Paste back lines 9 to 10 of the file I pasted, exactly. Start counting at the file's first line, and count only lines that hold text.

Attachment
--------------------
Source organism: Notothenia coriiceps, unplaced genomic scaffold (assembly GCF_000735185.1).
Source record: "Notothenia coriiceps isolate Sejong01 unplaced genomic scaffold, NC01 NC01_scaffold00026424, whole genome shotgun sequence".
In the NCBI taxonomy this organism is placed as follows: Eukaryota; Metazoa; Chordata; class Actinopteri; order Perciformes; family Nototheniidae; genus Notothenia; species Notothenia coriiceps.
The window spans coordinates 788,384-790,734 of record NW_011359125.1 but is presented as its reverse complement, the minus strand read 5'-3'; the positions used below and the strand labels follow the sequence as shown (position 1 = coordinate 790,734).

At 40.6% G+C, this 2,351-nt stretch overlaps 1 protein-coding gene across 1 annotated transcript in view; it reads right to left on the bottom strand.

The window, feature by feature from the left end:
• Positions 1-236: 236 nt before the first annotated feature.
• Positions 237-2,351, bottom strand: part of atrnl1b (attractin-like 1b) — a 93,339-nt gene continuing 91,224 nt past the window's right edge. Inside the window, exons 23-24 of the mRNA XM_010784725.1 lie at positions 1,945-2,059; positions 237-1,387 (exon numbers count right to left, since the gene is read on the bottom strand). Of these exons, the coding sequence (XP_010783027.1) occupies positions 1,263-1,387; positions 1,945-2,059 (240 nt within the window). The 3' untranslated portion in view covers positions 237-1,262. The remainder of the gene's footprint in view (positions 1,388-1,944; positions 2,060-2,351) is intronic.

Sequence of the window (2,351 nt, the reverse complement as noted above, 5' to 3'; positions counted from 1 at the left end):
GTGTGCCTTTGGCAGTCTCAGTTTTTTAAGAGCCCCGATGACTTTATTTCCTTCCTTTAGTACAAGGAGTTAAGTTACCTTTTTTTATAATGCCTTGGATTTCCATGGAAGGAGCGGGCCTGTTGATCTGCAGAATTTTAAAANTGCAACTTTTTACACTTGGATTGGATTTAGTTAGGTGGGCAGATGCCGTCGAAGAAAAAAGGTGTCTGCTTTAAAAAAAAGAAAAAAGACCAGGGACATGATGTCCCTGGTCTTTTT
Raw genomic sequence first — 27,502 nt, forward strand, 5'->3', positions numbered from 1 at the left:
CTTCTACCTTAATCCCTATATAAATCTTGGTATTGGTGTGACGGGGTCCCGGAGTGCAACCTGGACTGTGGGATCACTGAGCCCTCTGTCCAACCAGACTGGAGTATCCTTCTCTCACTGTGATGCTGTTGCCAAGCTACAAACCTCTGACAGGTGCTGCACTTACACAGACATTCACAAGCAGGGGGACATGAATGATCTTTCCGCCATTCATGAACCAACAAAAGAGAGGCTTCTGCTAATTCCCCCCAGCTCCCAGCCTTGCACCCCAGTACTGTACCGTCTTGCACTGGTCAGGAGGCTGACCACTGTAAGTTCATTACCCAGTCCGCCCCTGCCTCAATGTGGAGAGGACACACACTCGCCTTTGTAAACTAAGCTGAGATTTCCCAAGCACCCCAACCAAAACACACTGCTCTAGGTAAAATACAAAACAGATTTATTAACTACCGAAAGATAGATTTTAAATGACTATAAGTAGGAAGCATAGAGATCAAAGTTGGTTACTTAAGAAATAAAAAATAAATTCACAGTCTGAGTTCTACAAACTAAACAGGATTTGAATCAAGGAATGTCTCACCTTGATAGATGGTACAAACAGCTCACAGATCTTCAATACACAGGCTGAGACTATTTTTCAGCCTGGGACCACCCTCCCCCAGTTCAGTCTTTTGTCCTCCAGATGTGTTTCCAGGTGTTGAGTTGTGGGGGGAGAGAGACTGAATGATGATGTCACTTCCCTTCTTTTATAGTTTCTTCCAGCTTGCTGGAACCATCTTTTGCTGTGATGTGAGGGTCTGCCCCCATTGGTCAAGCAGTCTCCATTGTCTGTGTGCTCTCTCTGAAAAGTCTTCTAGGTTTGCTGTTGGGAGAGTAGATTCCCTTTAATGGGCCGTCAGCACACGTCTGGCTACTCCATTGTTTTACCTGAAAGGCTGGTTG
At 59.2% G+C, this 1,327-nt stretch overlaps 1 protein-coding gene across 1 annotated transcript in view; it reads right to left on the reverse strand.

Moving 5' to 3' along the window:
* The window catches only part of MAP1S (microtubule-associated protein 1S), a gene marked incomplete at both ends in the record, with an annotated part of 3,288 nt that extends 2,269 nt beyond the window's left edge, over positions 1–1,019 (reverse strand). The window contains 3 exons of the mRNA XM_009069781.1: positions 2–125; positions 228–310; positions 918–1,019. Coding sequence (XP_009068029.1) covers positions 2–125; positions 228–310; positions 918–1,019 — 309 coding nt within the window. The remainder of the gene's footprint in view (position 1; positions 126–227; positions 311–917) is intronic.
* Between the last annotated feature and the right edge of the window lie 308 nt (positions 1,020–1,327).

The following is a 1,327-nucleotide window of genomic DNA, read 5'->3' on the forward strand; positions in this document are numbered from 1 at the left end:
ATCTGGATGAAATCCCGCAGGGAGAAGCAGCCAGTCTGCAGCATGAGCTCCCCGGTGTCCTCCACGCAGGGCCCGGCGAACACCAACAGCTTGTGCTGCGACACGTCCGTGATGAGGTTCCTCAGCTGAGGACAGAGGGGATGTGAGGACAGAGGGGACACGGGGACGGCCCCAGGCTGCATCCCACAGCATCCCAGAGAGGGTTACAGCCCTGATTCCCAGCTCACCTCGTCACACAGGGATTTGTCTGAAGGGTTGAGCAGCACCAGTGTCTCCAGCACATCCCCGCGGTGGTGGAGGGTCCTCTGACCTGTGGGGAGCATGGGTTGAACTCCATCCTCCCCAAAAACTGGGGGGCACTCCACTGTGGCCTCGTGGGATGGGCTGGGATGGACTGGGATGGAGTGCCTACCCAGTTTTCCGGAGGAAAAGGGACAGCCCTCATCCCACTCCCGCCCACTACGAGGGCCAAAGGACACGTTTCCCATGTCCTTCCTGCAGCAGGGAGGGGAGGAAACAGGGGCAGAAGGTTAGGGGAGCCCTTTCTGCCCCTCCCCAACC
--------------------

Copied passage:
Sequence of the window (2,351 nt, the reverse complement as noted above, 5' to 3'; positions counted from 1 at the left end):
GTGTGCCTTTGGCAGTCTCAGTTTTTTAAGAGCCCCGATGACTTTATTTCCTTCCTTTAGTACAAGGAGTTAAGTTACCTTTTTTTATAATGCCTTGGATTTCCATGGAAGGAGCGGGCCTGTTGATCTGCAGAATTTTAAAANTGCAACTTTTTACACTTGGATTGGATTTAGTTAGGTGGGCAGATGCCGTCGAAGAAAAAAGGTGTCTGCTTTAAAAAAAAGAAAAAAGACCAGGGACATGATGTCCCTGGTCTTTTT